Well, no. I am not really kissing them. But petting them. Carefully, with one gentle fingertip.
They look on, silent, occasionally perched on my arm where they landed, jumping from the wake of my more vigorous watering and weeding.
They don’t seem to mind the petting, but I try never to subject them to my affections. Rather, I ask them. Not in words so much, but approach.
OK, sometimes I speak. Who knows what they hear. But they don’t flee, nor do they freeze. I seem no different than the fern and the moss, for all I can tell of their response.
Sometimes they turn their heads to me, and I do see them move their eyes. Surely they know I am a creature larger and hungrier than they. But it seems to matter not. They accept my attentions with no alarm.
They are tree frogs, tiny and charming. They bring the garden to life and I’m thankful for their little appetites, because I can always use less mosquitoes. And wherever I live I consider it a good sign when they appear. They appreciate lush plant life, water, hiding places; I feel I have done something right if they move in with their chirping voices.
One year I had a one-eyed frog here. I saw him almost every day. He wasn’t missing an eye, but born with one large one. I gave him a name, of course. I imagined him a special frog, and saw him all season. Perhaps he was really a prince. He certainly acted princely; he sat on my hand quite calmly, and looked regal.
I considered kissing him. Just because. Could it hurt? That particular fairytale came from somewhere, after all….and who really knew? I mean, how many can say they have tested that magic?
Some time prior to meeting my princely frog, my mother gave me a silver ring. A wee silver frog, long legs stretched to gird my finger. Adorable. Everybody knows I like tree frogs. Yet I asked her, what had possessed her to buy this ring?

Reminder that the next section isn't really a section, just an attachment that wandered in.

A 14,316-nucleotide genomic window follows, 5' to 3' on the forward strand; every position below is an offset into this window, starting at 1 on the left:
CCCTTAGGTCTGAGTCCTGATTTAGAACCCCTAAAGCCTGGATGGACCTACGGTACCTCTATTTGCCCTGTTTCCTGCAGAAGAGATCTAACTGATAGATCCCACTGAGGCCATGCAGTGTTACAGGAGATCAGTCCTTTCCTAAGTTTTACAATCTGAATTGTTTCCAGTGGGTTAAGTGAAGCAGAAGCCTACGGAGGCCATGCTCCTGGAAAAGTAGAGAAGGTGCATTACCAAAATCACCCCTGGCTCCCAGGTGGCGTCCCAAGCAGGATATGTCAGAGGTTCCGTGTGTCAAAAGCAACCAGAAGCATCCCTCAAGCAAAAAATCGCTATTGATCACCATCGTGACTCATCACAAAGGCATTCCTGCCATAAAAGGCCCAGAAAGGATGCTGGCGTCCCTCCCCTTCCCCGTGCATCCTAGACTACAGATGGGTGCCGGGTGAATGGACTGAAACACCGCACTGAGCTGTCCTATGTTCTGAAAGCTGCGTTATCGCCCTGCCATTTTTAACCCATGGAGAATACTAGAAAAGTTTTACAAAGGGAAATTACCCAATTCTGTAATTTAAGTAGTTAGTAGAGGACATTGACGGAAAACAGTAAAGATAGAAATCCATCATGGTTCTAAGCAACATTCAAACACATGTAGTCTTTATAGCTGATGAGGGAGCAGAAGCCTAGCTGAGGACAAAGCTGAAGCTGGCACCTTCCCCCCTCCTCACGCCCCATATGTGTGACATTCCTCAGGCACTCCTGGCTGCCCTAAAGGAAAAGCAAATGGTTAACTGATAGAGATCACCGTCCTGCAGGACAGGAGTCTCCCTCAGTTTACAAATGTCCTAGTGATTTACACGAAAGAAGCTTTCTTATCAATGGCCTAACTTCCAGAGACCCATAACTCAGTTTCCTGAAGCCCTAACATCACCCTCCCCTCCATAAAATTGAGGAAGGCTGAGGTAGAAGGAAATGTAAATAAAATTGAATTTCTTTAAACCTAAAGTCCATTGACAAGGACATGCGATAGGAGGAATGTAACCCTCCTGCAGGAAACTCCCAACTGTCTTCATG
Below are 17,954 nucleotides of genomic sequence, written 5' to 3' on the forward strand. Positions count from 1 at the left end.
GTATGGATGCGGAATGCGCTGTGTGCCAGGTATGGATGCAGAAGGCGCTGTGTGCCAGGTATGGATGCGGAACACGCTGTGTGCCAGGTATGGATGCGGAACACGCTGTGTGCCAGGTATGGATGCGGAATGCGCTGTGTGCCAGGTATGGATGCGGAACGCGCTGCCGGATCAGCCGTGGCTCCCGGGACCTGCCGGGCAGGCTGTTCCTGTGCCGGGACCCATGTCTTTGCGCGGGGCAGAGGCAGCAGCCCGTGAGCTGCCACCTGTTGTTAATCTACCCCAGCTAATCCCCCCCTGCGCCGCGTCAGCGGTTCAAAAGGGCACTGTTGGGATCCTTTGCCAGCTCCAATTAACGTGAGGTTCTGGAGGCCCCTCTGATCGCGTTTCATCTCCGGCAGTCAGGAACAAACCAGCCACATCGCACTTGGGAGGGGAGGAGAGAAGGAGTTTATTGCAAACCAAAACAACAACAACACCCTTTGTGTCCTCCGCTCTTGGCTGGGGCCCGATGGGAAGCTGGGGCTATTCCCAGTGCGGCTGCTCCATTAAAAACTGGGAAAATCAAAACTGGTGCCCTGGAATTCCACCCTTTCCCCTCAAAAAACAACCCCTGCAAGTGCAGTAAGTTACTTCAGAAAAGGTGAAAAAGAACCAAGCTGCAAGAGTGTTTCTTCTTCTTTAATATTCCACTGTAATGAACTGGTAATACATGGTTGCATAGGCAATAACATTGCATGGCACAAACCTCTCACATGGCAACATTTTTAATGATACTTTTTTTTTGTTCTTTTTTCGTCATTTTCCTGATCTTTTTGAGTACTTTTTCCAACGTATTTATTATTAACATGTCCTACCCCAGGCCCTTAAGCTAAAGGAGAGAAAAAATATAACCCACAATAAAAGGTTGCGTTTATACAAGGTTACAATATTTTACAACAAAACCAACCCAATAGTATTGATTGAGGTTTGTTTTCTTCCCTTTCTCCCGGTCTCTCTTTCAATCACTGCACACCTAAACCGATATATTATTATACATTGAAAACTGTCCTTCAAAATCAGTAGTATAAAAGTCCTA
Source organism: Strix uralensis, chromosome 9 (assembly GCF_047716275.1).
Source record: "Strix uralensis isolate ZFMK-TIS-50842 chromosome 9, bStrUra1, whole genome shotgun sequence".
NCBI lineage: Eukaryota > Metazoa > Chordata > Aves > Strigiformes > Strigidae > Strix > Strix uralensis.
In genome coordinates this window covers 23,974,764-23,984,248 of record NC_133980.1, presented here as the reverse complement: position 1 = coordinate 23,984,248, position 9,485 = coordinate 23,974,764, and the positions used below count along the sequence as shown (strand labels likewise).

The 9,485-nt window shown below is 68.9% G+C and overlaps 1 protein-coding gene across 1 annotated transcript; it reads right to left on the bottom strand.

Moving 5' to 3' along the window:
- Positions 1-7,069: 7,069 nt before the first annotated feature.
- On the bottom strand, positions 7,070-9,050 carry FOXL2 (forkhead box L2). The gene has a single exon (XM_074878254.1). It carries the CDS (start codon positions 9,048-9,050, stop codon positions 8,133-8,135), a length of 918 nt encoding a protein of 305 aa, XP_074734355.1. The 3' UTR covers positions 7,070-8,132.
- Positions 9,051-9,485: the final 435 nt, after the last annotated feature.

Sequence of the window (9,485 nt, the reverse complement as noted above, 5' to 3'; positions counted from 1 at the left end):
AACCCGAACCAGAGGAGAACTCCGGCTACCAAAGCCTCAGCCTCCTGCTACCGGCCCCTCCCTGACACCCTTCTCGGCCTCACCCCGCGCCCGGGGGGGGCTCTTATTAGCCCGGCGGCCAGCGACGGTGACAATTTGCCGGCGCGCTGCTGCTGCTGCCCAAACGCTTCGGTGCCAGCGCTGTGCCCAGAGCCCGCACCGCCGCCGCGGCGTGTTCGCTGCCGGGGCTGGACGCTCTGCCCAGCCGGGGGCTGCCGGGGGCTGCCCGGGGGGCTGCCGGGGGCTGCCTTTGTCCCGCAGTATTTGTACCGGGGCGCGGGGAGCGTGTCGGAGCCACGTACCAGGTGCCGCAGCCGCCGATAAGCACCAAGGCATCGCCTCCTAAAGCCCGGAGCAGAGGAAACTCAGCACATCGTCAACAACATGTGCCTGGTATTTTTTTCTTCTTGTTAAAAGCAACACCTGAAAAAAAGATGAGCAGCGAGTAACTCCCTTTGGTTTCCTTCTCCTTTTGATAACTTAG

“Well, you’ve had to kiss a lot of frogs.” She answered.
This is true. Yet I had not given those kisses to the small green and brown ones. And they weren’t the frogs she’d meant either.
But I’d stopped kissing frogs of human ilk.
My princely frog contemplated me from the palm of my hand. Maybe I had been going about things all wrong. His look seemed so sure, so knowing and calm.
I admit, I considered him. God knows I’d never found a prince through conventional means. Nor any other means. So, what? I might strike out again?
In the end, I set him back down in the ferns.
I’d see him, gazing at me serenely and steadily. There in the moss, then on the porch railing while I sat and smoked. He seemed always to say the same words.
“wait wait. wait wait.”
I didn’t know what to wait for, yet wait I did. And finally he appeared no more.
I finally found my Prince. But he was never a frog. In fact, there is nothing remotely frog-like about him. And I know his parents.
But I did have to wait.
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